How Trends in Financing and O&M are Poised to Shift Residential Solar


By Pamela Cargill, Principal, Chaolysti

A version of this post was originally published on Chaolysti.


Research from Greentech Media Research Solar Analyst Nicole Litvak points to some key trends that will affect residential solar companies. Litvak’s research uncovers a shift in thinking from “sell to build” to “sell to maintain.”

Greentech Media Research Solar Analyst Nicole Litvak presented research recently highlighting important trends in residential solar. Her results indicate an underlying change in the economy that has opened up of loan availability. The results also raise important questions about the direction of effort needed to reduce the cost of solar from the longer-term perspective of operating and maintenance. This research implicates a shift in thinking from “sell to build” to “sell to maintain.” Let’s take a closer look a how your residential solar company can plan for the future based on these market shifts. 

The return of debt financing


When the housing market crashed in 2007/2008, it had a chilling effect on sales of residential solar. The business model innovation that came to market at that time, the solar lease, created an exciting new opportunity for residential solar sales and filled the gap that was left when many homeowners saw the equity in their homes dry up. Up until that time, the residential solar market was a cash-and-rebate-based system. Debt financing backed by home equity was a common way to finance home solar.


The SunRun, SolarCity, and Sungevity models grew rapidly starting in 2007 and are still growing. However, the analysis by Litvak shows a leveling off in the percentage makeup of third-party-owned residential solar over 2013 across key US markets.


Over the course of 2013, as the overall US economy has improved (albeit very slowly), lenders have begun to ease restrictions on loaning. In some housing markets, value has begun to return to homes, though still way off their 2006 peak.


Third-party-owned residential solar created a philosophical schism in the solar industry. Some argued that it eroded the investment options for the homeowner by removing their ability to take tax credits directly. Some were upset that – like with any financed products – the consumer ended up paying many times more than the cash value of the system over the course of the lease. Regardless of where one stood on the issue, it clearly opened up an entirely new market segment and was a viable alternative for solar installers to sitting on their hands and waiting for the lending market to improve.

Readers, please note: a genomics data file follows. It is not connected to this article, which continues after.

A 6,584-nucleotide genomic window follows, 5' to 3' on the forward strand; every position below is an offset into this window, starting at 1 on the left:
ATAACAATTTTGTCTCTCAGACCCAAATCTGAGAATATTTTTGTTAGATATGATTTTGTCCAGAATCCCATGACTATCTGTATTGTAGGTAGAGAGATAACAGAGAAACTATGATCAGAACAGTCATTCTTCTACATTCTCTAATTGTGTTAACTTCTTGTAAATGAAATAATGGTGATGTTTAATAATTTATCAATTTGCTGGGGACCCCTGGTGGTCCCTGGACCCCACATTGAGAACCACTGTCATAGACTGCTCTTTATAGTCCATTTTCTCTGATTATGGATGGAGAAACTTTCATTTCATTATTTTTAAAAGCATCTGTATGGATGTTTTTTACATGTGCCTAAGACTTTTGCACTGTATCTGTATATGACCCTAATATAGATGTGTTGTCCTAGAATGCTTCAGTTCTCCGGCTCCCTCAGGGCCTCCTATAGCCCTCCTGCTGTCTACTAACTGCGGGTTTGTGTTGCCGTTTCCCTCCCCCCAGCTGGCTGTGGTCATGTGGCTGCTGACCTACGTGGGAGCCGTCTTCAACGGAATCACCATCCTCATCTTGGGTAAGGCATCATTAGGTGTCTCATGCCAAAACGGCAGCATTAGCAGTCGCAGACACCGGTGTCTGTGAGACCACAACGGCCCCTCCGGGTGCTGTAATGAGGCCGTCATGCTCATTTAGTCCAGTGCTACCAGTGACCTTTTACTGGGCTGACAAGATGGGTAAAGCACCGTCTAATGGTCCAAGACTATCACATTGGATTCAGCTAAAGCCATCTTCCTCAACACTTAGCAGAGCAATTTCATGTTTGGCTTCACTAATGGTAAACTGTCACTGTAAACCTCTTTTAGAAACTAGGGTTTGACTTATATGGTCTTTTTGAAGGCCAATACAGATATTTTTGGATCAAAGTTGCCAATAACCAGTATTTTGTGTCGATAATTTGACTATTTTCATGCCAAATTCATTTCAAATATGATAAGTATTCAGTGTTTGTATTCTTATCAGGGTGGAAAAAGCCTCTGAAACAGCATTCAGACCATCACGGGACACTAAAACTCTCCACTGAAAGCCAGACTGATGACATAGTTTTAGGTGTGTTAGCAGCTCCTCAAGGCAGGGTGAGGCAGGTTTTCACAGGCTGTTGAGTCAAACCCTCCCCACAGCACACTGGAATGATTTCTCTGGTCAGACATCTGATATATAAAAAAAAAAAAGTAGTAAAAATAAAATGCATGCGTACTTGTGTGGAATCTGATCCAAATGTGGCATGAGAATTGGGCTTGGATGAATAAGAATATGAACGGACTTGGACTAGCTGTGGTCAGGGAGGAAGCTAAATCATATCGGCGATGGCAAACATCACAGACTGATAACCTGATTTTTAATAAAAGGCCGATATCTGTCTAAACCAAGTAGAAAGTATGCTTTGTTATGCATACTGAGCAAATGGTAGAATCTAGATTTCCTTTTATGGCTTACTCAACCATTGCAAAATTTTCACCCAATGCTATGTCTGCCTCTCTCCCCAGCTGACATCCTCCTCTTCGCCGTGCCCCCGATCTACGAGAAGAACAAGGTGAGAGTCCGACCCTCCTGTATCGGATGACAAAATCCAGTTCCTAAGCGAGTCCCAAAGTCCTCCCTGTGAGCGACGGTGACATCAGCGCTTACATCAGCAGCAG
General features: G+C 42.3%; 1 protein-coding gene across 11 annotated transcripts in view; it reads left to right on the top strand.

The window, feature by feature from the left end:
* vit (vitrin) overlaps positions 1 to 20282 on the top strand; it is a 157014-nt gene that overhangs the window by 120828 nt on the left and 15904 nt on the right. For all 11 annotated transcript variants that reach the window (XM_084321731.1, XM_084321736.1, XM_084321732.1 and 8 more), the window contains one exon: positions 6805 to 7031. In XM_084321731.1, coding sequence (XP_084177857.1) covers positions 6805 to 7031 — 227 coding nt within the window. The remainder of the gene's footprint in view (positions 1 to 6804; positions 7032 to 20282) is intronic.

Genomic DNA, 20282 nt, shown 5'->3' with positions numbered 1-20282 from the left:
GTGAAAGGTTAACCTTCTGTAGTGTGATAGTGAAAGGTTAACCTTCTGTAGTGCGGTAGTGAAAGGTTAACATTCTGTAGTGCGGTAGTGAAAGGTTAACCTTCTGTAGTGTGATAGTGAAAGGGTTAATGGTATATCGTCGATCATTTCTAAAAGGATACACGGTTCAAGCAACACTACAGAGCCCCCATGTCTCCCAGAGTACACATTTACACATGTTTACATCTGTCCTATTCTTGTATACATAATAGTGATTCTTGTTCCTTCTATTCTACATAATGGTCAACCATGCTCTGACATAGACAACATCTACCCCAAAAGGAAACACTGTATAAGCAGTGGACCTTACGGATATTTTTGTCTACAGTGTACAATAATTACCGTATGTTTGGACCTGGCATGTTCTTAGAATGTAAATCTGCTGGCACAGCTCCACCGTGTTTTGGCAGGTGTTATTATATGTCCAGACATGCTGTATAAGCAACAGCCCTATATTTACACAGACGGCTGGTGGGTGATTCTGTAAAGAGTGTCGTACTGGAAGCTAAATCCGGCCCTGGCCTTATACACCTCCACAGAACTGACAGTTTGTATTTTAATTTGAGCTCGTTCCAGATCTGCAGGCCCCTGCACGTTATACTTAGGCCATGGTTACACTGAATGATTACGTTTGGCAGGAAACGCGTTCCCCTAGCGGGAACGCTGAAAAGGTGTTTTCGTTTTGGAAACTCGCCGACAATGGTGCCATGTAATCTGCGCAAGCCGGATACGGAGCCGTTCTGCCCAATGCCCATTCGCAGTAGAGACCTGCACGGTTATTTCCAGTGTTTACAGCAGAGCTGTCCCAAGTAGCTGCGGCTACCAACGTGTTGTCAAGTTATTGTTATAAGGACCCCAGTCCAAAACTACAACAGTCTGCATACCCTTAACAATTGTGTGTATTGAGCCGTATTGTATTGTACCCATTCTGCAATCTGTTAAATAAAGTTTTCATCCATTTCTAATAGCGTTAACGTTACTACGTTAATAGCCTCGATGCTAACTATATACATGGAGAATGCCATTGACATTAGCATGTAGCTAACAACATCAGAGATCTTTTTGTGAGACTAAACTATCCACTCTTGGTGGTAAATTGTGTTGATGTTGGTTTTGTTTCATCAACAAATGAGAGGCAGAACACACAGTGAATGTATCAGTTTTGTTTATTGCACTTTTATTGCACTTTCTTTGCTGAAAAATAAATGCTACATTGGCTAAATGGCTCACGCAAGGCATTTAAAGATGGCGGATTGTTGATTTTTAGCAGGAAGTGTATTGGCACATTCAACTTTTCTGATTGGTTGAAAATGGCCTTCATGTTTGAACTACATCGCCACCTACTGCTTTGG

However, much like in the downstream automobile industry, options to buy create a strong market. You can buy outright, you can lease, you can engage in several different kind of lending options to get behind the wheel. When there are options and choice diversity, there is strength on the side of the consumer. The top solar companies see this and are aligning their sales strategies behind offering choices.


The rise of operating and maintenance (O&M) services


In the auto industry, much has changed since the first Model Ts rolled off the production line. An entire robust aftermarket services industry of repairs, upgrades, detail cleaning, and much more has grown around the sale of vehicles.


This, too, is slowly becoming visible in the solar industry.


Perhaps the most important innovation outside of the financial model that made the sale of solar possible through third-party ownership was the contractual obligation to long-term maintenance over the period of that contract. During the rollout of leasing models, the maintenance aspect was baffling to many potential customers. After all, until leasing emerged, many installers had predicated their pitches on “maintenance-free” systems. While there are no mechanical parts (unless you bought a tracker), so a solar system doesn’t need upkeep the same way a car does, over time, the wind/sun/rain/ice/nearby tree can take its toll on system production and equipment longevity.


Now, almost five years after the explosion of residential third-party ownership, operating and maintenance or “Fleet Operations” is a rapidly growing division in many of the top solar installers, backed by an even more rapidly growing hardware and software monitoring services sector.


Companies like NextPhase and True South Renewables are already offering white label O&M services to service the portfolios of the top residential solar installers. Expect more competition to enter this space and more innovation combining the monitoring solutions and O&M service providers to continue to coalesce.


Return to ownership and the rise of O&M


With Litvak’s analysis showing leveling off of third-party ownership, and with many solar providers launching loan programs to promote ownership, diversification in sales strategies should follow. It is likely that O&M services will become a line item on many of the loan-backed residential sales. While a package part of the third-party deals, the convenience and “peace of mind” behind long-term O&M is not too dissimilar from extended warranties. This is a promising new revenue stream for solar companies and a strong sign of growth in the O&M space.


Consumers will demand the benefits of the established long-term and hassle-free culture of residential solar even with a shift back to ownership. The most successful solar installers in the next five years will find opportunities to take advantage of the diversification of financing, plus an operational philosophy shift to sell-to-maintain, and will fully leverage operating and maintenance services as a new revenue stream for long-term customer engagement.


Disclaimer: Any opinions expressed in this blog by persons not affiliated with PV Solar Report reflect the judgment of the author and not necessarily that of PV Solar Report.